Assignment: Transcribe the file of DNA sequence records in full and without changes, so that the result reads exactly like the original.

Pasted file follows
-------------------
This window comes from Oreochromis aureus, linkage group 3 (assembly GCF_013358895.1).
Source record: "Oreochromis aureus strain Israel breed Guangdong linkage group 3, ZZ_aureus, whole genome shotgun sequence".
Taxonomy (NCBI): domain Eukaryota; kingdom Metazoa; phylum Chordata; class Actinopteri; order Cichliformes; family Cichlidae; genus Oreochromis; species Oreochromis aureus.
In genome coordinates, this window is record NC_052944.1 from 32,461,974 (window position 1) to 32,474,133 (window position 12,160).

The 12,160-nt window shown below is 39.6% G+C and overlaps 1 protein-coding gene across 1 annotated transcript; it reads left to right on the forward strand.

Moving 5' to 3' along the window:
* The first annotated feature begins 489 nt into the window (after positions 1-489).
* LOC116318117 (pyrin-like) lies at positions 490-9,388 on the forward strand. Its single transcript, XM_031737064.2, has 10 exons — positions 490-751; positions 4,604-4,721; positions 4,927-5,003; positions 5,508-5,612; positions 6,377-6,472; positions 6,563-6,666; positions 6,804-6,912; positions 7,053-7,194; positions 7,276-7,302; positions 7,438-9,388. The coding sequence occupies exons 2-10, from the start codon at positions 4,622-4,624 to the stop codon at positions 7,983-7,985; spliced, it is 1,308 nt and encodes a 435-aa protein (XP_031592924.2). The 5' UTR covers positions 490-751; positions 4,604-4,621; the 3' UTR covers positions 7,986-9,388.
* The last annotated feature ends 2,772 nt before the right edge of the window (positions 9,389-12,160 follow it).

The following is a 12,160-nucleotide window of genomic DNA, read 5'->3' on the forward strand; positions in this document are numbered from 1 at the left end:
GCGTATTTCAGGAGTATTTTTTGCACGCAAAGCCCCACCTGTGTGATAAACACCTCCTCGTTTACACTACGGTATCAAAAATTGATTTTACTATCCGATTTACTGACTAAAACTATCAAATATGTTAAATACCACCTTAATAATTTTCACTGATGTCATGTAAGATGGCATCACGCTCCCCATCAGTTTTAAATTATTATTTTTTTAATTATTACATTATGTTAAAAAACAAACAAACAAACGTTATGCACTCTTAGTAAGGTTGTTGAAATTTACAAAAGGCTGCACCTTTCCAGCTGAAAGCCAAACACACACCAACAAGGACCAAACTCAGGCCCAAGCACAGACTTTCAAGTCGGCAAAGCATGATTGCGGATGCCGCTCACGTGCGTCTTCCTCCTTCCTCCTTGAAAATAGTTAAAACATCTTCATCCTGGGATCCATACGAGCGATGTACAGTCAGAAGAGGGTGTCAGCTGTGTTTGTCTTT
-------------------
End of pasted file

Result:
This window comes from Oreochromis aureus, linkage group 3 (assembly GCF_013358895.1).
Source record: "Oreochromis aureus strain Israel breed Guangdong linkage group 3, ZZ_aureus, whole genome shotgun sequence".
Taxonomy (NCBI): domain Eukaryota; kingdom Metazoa; phylum Chordata; class Actinopteri; order Cichliformes; family Cichlidae; genus Oreochromis; species Oreochromis aureus.
In genome coordinates, this window is record NC_052944.1 from 32,461,974 (window position 1) to 32,474,133 (window position 12,160).

The 12,160-nt window shown below is 39.6% G+C and overlaps 1 protein-coding gene across 1 annotated transcript; it reads left to right on the forward strand.

Moving 5' to 3' along the window:
* The first annotated feature begins 489 nt into the window (after positions 1-489).
* LOC116318117 (pyrin-like) lies at positions 490-9,388 on the forward strand. Its single transcript, XM_031737064.2, has 10 exons — positions 490-751; positions 4,604-4,721; positions 4,927-5,003; positions 5,508-5,612; positions 6,377-6,472; positions 6,563-6,666; positions 6,804-6,912; positions 7,053-7,194; positions 7,276-7,302; positions 7,438-9,388. The coding sequence occupies exons 2-10, from the start codon at positions 4,622-4,624 to the stop codon at positions 7,983-7,985; spliced, it is 1,308 nt and encodes a 435-aa protein (XP_031592924.2). The 5' UTR covers positions 490-751; positions 4,604-4,621; the 3' UTR covers positions 7,986-9,388.
* The last annotated feature ends 2,772 nt before the right edge of the window (positions 9,389-12,160 follow it).

The following is a 12,160-nucleotide window of genomic DNA, read 5'->3' on the forward strand; positions in this document are numbered from 1 at the left end:
GCGTATTTCAGGAGTATTTTTTGCACGCAAAGCCCCACCTGTGTGATAAACACCTCCTCGTTTACACTACGGTATCAAAAATTGATTTTACTATCCGATTTACTGACTAAAACTATCAAATATGTTAAATACCACCTTAATAATTTTCACTGATGTCATGTAAGATGGCATCACGCTCCCCATCAGTTTTAAATTATTATTTTTTTAATTATTACATTATGTTAAAAAACAAACAAACAAACGTTATGCACTCTTAGTAAGGTTGTTGAAATTTACAAAAGGCTGCACCTTTCCAGCTGAAAGCCAAACACACACCAACAAGGACCAAACTCAGGCCCAAGCACAGACTTTCAAGTCGGCAAAGCATGATTGCGGATGCCGCTCACGTGCGTCTTCCTCCTTCCTCCTTGAAAATAGTTAAAACATCTTCATCCTGGGATCCATACGAGCGATGTACAGTCAGAAGAGGGTGTCAGCTGTGTTTGTCTTT